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Pentagon releases new details of raid that killed ISIS leader Baghdadi

'We don’t see a bloodless future,' CENTCOM commander says after ISIS leader's death

The founder of Islamic State, who once reigned over some eight million people, died in a hole hundreds of miles from the last holdout of his so-called caliphate and largely isolated from his followers, according to new details released by the U.S. Department of Defense.

Baghdadi died in a U.S. special operations raid on a compound in northwest Syria, roughly four miles from the Turkish border, on Saturday. “There were no other ISIS forces in the area, we are completely confident of that,” CENTCOM commander General Kenneth “Frank” McKenzie said on Wednesday, October 30, offering new details on the operation to capture or kill the ISIS leader.

But even as the U.S. withdraws its troops to Syria’s oilfields, the fight against ISIS is still not over.

Baghdadi’s death is expected to be “disruptive” to ISIS leadership, McKenzie said, and it may take time for the group to find a new caliph, but the ISIS brand and its followers “remain dangerous.”

“We suspect they will try some form of retribution attack,” the general said. 

Speaking to reporters at the Pentagon on Wednesday, McKenzie offered new details on the raid that has offered the Trump administration a Pyrrhic victory after it exposed its local partner against ISIS, the Syrian Democratic Forces, to an assault by Turkey.

On Saturday, as American forces were executing a withdrawal across Syria, McKenzie gave the order for Special Operations Forces teams in the country to prepare to load into helicopters. Their mission was quietly to pass over Syrian government and Turkey-controlled territory to “capture or kill” the ISIS leader.

Baghdadi was holed up in a compound in an area of Syria ultimately controlled by the al-Qaeda affiliate Huras al-Din, a professed enemy of Islamic State.

His location was determined with the help of an informant tied to the SDF, whose command rebuffed an offer to join the Syrian government of Bashar al-Assad on Wednesday and says it is still working with the Americans on counter-terror operations, despite the White House allowing Turkey’s attack.

“Some of their intelligence was very helpful,” McKenzie said, declining to comment further on the informant, who reports say was a member of Baghdadi’s inner circle.

“We assess that [Baghdadi] was hiding in Idlib province to avoid the intense pressure that had been put on ISIS in other places in Syria,” the general said.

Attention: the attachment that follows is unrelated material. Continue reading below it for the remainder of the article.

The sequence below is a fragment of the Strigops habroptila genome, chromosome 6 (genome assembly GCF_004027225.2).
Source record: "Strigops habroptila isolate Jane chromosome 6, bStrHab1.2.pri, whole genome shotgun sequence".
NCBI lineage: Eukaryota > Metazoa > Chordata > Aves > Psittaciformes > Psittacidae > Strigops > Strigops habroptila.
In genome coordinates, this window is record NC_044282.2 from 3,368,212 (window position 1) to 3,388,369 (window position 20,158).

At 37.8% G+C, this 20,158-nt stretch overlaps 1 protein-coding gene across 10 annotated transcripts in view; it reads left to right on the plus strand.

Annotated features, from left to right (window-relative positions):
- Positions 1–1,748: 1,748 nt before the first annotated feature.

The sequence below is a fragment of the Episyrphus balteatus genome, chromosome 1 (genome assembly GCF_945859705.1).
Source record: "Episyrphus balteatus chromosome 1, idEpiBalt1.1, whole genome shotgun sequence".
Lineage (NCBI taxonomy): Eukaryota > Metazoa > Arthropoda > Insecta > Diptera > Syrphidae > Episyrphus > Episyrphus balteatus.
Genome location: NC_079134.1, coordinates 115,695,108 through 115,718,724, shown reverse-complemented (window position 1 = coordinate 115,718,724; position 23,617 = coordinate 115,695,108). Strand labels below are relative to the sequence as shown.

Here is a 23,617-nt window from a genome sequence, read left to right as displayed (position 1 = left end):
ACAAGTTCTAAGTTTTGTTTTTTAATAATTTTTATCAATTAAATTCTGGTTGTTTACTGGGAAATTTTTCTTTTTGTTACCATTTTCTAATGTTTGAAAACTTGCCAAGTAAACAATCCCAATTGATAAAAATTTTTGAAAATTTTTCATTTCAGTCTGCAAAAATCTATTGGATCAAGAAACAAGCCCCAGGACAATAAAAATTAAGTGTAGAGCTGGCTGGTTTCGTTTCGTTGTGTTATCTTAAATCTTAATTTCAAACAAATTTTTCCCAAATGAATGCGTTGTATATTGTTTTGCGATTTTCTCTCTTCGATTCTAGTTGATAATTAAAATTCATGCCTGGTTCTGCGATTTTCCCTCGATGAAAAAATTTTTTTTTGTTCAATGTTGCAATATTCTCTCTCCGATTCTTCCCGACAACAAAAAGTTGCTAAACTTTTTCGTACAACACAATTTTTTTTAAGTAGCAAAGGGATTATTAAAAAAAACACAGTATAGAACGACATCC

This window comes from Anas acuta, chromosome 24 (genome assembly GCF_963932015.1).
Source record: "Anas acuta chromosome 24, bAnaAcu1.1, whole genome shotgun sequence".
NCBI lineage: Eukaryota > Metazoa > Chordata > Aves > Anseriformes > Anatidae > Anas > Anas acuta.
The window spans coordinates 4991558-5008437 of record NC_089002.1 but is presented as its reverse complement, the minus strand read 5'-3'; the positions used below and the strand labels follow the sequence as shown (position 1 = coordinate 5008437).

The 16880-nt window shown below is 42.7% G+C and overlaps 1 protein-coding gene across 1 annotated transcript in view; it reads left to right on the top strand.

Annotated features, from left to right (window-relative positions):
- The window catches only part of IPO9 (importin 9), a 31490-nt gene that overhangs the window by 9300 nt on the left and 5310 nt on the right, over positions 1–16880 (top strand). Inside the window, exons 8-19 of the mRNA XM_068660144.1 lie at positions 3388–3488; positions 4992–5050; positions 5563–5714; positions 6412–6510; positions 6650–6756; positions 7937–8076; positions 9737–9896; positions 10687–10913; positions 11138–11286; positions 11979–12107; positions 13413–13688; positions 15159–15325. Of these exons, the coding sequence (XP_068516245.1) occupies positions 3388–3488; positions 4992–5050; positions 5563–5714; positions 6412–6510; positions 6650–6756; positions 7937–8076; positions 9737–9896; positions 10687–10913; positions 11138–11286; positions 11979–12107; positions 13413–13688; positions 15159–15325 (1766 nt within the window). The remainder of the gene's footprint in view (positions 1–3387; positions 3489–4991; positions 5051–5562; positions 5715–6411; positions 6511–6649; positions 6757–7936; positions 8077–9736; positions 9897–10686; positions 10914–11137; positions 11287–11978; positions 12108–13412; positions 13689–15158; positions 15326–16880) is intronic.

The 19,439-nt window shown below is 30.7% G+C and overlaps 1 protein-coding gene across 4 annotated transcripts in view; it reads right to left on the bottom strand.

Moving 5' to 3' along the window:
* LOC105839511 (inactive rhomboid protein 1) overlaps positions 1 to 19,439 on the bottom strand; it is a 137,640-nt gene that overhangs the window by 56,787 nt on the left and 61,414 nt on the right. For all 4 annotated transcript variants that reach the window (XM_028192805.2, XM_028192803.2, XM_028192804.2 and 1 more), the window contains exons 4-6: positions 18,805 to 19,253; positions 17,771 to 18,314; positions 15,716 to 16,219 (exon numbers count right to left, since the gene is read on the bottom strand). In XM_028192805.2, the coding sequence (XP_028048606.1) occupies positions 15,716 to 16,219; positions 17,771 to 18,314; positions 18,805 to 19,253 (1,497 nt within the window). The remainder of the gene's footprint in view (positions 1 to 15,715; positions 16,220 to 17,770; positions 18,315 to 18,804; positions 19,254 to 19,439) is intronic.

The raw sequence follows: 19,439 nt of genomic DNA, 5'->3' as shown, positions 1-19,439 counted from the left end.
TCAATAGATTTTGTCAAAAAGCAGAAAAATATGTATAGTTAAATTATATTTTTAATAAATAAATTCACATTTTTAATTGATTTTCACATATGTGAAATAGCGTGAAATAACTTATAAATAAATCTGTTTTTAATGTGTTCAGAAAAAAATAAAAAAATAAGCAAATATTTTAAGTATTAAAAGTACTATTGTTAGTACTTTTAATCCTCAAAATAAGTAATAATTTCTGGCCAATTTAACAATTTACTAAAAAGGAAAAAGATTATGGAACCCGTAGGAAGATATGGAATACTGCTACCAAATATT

After flying for roughly an hour, the U.S. helicopters approached the compound and began taking ground fire from two locations, McKenzie said.

“These individuals, who we don’t asses were affiliated with Baghdadi, but nonetheless demonstrated hostile intent against U.S. forces, were killed by two airstrike from supporting helicopters,” he said.

As the U.S. assault team approached the compound, calls rang out in Arabic for those inside to “come out peacefully.”

A group of people willingly came out of the compound, the general said, including 11 children.

But five more people inside were killed after they “did not respond to commands in Arabic to surrender,” the general said. Four of them were women.

The CENTCOM commander also offered a clarification, noting that Baghdadi retreated into a tunnel and detonated a suicide vest, killing with him two children – not three – as U.S. officials had previously had assessed. McKenzie said the children believed to be no more than 12 years old.

And the now-famous U.S. Special Operations dog was injured by live electrical wires in the tunnel in which Baghdadi had taken shelter, he said.

McKenzie also stated that Baghdadi’s identity was conclusively determined by comparing his DNA sample from the compound to another collected when the Islamist leader was imprisoned at Camp Bucca in Iraq in 2004.

“Baghdadi’s remains were buried at sea in accordance with the law of armed conflict,” McKenzie said.

Still, the general cautioned, the fight against ISIS is not finished. “We’re under no illusions it’s going to go away just because we killed Baghdadi.”

“Since it’s an ideology, you’re never going to be completely able to stamp it out,” McKenzie said.

“We want to get it to a level where local forces can address and suppress it,” clipping its command networks’ abilities to reach Western cities.

That was an original motivation for the Obama administration’s “by, with and through” strategy: The U.S.-led international Coalition against ISIS sought to arm and train local security forces to fight the ground war so that the Coalition could withdraw cleanly after establishing stability.

But U.S. forces were ordered to stand down as Turkey launched an assault on the SDF earlier this month. The Trump administration then ordered a full withdrawal from northeast Syria, then partially reversed that, facing widespread backlash.

American troops will remain at Syria’s eastern oilfields to prevent the group from reemerging, and to prevent those fields from falling into the hands of the Syrian government and Russia, U.S. officials have said recently. But details of the plan remain unclear.

“We don’t see a bloodless future,” McKenzie predicted on Wednesday.

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